EIGHT SCHOOLS in the D.C. public school system last year started experimental programs built around a longer school day. Students at seven of the schools posted gains in both reading and math as shown on recently released test scores; four schools showed double-digit growth. The results are yet more evidence of the effectiveness of a longer school day in boosting student achievement; hopefully, that will spur expansion of extended hours to more schools.

Data from the 2013 Comprehensive Assessment System showed significant gains in test scores at schools where instruction isn’t cut off at 3:15 p.m. but continues until 4:15 or 5 in the afternoon. Gains at these schools exceeded those at schools with the traditional schedule by an impressive margin: 10.6 percentage points to 3.3. percentage points in math and 7.2 percentage points to 3.7 percentage points in reading. “We simply felt we had to have more time with our children . . . if we were to catch them up, we had to have them longer,” said Kennard Branch, principal at Ward 8’s Garfield Elementary School, where math scores increased 13.2 percentage points over last year and reading by 6.2 percentage points.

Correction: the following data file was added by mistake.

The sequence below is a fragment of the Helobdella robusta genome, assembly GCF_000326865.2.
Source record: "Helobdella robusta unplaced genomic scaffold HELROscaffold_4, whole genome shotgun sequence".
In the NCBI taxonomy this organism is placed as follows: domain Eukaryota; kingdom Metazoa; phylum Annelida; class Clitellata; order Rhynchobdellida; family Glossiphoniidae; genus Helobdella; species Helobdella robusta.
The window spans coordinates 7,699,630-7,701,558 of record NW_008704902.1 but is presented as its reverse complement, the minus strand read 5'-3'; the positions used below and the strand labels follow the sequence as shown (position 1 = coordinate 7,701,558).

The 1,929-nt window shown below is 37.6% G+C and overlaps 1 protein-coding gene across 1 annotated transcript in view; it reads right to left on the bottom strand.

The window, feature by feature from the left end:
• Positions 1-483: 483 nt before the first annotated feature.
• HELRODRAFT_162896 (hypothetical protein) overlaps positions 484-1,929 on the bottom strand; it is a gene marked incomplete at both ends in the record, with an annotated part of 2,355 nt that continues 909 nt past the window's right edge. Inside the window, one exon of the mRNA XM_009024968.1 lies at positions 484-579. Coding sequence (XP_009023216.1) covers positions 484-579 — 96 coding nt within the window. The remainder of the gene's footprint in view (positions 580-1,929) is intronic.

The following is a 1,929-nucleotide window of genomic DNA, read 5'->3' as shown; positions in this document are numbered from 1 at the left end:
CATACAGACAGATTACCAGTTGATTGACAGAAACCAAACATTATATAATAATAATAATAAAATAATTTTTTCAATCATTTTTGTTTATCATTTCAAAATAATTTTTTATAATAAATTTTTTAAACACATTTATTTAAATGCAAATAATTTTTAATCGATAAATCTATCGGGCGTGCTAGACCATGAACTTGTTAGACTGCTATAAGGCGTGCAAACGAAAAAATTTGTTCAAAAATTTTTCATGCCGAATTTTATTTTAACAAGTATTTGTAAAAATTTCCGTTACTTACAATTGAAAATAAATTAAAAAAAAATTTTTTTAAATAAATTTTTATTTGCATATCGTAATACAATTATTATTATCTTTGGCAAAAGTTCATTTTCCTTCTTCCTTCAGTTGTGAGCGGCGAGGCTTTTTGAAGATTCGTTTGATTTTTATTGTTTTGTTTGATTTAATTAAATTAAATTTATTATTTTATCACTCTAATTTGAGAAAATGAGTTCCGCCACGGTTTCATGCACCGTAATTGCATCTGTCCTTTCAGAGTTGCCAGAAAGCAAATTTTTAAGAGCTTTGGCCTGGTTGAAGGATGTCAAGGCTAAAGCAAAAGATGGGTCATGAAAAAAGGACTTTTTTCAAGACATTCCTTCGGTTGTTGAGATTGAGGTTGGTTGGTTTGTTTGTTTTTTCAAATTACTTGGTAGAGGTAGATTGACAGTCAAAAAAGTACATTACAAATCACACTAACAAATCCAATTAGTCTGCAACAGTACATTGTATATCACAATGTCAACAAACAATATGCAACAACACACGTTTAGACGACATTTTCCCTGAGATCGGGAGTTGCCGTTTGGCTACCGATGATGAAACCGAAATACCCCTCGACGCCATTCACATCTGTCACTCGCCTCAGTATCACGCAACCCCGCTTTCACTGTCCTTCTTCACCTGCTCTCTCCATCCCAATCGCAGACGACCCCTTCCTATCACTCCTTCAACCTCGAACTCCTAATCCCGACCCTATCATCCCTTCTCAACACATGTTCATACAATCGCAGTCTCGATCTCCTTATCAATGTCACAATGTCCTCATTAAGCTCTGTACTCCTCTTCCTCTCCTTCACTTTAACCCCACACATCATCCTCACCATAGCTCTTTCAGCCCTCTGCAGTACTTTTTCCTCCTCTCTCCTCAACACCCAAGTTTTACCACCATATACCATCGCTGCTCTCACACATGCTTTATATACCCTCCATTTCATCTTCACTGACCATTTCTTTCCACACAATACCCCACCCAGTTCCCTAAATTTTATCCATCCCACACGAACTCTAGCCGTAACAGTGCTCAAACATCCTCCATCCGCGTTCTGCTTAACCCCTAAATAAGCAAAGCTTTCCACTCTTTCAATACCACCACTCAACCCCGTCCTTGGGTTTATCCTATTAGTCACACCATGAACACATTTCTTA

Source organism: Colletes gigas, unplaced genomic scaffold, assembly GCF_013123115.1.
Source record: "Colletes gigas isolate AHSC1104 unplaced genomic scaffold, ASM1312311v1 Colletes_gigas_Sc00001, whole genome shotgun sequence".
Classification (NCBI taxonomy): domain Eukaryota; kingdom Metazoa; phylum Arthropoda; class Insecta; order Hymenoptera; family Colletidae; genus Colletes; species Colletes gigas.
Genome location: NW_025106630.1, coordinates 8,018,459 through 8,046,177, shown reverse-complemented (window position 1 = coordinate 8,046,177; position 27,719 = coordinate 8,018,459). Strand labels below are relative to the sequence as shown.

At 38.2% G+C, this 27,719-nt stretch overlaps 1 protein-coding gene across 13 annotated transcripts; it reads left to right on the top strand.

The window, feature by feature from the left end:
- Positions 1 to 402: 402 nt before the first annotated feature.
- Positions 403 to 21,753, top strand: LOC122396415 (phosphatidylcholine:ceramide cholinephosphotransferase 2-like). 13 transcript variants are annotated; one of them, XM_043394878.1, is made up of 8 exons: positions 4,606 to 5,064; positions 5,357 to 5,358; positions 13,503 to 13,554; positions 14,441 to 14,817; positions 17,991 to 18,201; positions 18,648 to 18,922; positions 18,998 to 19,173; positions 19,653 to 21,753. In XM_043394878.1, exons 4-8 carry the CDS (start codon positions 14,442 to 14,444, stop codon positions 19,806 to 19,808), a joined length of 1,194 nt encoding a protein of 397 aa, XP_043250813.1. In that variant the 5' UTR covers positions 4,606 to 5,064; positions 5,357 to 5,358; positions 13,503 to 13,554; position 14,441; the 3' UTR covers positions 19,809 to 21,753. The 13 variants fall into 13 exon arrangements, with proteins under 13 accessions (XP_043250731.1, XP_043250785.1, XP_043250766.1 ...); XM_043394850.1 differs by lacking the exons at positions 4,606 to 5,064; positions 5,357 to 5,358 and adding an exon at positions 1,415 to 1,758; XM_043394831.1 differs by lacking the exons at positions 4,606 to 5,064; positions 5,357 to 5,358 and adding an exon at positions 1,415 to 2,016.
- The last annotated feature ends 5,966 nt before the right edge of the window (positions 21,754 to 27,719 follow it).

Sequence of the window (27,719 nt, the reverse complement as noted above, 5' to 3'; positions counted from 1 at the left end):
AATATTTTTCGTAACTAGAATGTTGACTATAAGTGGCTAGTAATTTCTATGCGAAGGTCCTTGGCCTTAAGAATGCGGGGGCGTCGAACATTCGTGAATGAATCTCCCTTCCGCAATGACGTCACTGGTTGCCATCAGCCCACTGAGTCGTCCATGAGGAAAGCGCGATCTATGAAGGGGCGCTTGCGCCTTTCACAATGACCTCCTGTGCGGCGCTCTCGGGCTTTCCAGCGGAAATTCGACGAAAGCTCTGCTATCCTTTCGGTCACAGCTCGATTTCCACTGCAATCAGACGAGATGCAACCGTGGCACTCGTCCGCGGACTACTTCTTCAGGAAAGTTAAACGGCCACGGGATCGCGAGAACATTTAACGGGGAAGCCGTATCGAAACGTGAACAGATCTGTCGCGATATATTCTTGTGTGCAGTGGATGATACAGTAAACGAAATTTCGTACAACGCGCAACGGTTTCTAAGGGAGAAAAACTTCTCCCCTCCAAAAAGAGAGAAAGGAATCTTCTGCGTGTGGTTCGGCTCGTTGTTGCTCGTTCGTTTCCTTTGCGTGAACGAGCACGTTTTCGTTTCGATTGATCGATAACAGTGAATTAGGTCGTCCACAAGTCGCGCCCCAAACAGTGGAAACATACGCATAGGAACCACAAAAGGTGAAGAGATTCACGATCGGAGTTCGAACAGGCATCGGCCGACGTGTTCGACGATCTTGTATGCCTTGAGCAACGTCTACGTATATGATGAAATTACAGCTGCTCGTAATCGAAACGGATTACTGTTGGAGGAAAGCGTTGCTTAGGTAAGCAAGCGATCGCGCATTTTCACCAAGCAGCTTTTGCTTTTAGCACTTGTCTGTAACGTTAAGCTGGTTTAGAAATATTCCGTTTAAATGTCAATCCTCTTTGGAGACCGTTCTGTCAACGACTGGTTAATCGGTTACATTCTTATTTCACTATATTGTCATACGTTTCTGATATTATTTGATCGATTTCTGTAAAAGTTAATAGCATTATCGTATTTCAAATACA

Garfield was one of eight schools that used a “Proving What’s Possible” grant to build 90 more minutes of instruction into the school day. Key to the success at Garfield and the other schools was not simply doing more of the same but coming up with new strategies and interventions tailored to the specific needs of students.

School officials told us they knew even before the test scores were posted that the longer school day — cited by effective public charter schools as a factor in their success — was having beneficial effects, so plans were made to extend the program to two more schools this fall. Schools Chancellor Kaya Henderson would like to extend it even further, but she must contend with a contract with the teacher’s union that limits the workday to 7.5 hours. Teachers at the schools piloting the longer days had to vote to work beyond the contract hours and are paid for the extra time.

A new contract is being negotiated, and school officials were said to have been close to an agreement on a longer school day. But the president who negotiated that tentative agreement was voted out of office. It’s unclear what Elizabeth Davis, the newly installed president, will do. She has expressed skepticism about longer school days.

Money probably will also be an issue, but the money the school spends on after-school programs might better be leveraged to lengthen the school day and allow for enhanced instruction.

There can be “no doubt,” to use the words of Garfield’s principal, that everyone — teachers, parents, children — benefits when children have more of an opportunity to learn.